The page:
YIELDS on the Bangko Sentral ng Pilipinas’ (BSP) term deposit facility (TDF) dropped on Wednesday as the central bank resumed offering the longest 28-day tenor and following the rate cut last week.

Total bids for the term deposits auctioned off by the BSP on Wednesday amounted to P441.631 billion, more than double the P210 billion on offer. This was also higher than the P418.775 billion in tenders seen last week for a P170-billion offer that only included the seven- and 14-day deposits.

The one-week papers recorded total tenders of P232.3 billion, higher than the P120 billion on the auction block but lower than the P278.475 billion logged the previous week.

Lenders sought yields ranging from 1.75% to 1.79% for the seven-day deposits, sharply lower than the 2.25% to 2.2505% band logged on June 24. With this, the average rate for the one-week papers stood at 1.7573%, down by 49.31 basis points (bps) from the 2.2504% recorded last week.

Meanwhile, the 14-day papers fetched total bids of P149.68 billion, going beyond the P70 billion up for grabs as well as the P140.3 billion in bids seen last week for the P50 billion on offer.

Banks asked for rates between 1.75% and 1.78% for the two-week deposits, also lower than the 2.25% to 2.251% range logged last week. This caused the average rate for the 14-day papers to drop by 49.86 bps to 1.7522% from the 2.2508% in the previous auction.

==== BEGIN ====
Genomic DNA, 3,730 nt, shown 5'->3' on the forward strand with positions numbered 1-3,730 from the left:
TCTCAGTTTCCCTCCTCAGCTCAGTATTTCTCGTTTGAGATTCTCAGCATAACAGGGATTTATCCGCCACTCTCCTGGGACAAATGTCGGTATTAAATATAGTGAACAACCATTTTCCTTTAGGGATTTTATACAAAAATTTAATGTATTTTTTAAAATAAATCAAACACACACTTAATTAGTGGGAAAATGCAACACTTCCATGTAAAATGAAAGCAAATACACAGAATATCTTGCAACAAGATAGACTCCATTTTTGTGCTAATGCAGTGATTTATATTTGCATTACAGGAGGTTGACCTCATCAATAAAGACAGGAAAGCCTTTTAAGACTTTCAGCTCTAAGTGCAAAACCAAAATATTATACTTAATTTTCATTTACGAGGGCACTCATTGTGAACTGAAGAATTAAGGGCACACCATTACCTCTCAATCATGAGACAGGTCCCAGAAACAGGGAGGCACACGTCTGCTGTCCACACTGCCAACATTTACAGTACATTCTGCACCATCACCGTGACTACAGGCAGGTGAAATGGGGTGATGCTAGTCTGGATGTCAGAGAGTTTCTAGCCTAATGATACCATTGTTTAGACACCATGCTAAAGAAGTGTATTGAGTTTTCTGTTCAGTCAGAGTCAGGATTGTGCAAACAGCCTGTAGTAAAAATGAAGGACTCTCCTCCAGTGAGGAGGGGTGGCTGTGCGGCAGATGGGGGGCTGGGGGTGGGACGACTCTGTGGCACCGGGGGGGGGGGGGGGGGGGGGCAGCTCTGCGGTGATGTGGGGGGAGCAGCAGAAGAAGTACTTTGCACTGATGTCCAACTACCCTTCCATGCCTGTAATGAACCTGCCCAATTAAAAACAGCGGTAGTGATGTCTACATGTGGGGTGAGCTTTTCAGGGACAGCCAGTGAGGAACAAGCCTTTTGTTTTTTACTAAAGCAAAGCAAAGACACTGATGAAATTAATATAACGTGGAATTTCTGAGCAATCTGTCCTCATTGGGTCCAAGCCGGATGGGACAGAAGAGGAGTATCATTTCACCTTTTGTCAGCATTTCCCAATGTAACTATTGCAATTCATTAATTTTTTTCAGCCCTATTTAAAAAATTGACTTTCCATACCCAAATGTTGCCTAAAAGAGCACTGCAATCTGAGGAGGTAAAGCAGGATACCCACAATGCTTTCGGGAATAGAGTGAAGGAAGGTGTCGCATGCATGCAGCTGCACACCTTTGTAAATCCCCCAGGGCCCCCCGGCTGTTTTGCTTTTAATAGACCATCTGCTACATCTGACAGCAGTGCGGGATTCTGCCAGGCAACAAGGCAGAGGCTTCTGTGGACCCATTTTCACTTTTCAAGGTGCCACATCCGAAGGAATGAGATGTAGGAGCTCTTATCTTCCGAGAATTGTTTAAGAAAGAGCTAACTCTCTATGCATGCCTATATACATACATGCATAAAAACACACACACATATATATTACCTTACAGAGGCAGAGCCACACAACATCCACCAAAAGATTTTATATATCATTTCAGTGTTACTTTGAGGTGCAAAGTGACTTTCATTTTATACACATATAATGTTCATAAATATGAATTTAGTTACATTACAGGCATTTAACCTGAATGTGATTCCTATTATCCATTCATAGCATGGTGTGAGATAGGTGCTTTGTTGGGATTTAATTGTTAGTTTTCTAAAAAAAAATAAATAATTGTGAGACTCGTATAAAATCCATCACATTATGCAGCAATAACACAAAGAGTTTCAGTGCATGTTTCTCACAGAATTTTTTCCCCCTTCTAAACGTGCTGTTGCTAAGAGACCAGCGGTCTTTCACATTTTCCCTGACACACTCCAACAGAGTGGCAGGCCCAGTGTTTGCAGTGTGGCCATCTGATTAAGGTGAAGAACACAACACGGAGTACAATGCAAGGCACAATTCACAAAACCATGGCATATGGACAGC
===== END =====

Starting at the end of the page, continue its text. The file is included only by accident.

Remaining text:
For 28-day term deposits, bids totaled P232.3 billion, surpassing the P120 billion auctioned off by the BSP as well as the P79.813 billion in tenders seen against a P50-billion program on March 11, which was when the papers were last offered.

Yields on the one-month papers ranged from 1.75% to 1.79%, plunging from the 3.675% to 3.78% band recorded in the March 11 auction. The average rate for the 28-day deposits stood at 1.7562%, sinking by 198.74 bps from the 3.7436% quoted previously.

The TDF is the central bank’s primary tool to shore up excess liquidity in the financial system and to better guide market interest rates.

“[The] auction results also reflect market preference for longer-tenor TDF amid ample liquidity in the financial system. The BSP will continue to assess current market developments and liquidity conditions in deciding on the volume of its TDF operations,” BSP Deputy Governor Francisco G. Dakila, Jr said in a statement.

“Strong market appetite as well as the 50-bp policy rate cut by the BSP effective 26 June 2020 led to further declines in TDF rates,” he added.

The Monetary Board cut benchmark rates by 50 bps last week. Rates now stand at record lows of 2.25%, 2.75 and 1.75% for the BSP’s overnight reverse repurchase, lending and deposit facilities, respectively.

The central bank has slashed rates by 175 bps so far this year as it looks to cushion the economic impact of the coronavirus disease 2019.

BSP Governor Benjamin E. Diokno earlier said they are maintaining an accommodative stance to ensure ample credit and liquidity amid the crisis.

Rizal Commercial Banking Corp. Chief Economist Michael L. Ricafort said the BSP’s decision to start offering the one-month papers after nearly four months is a sign of better liquidity in the financial system.

“This reflects the large/excess peso liquidity in the financial system that may have prompted the resumption of the 28-day TDF tenor to better manage the increased amount of liquidity sloshing around the economy,” he said.

BSP data showed domestic liquidity or M3, the broadest measure of money supply in an economy, rose by 16.2% to P13.6 trillion in April, faster than the 13.3% pace seen in March. — LWTN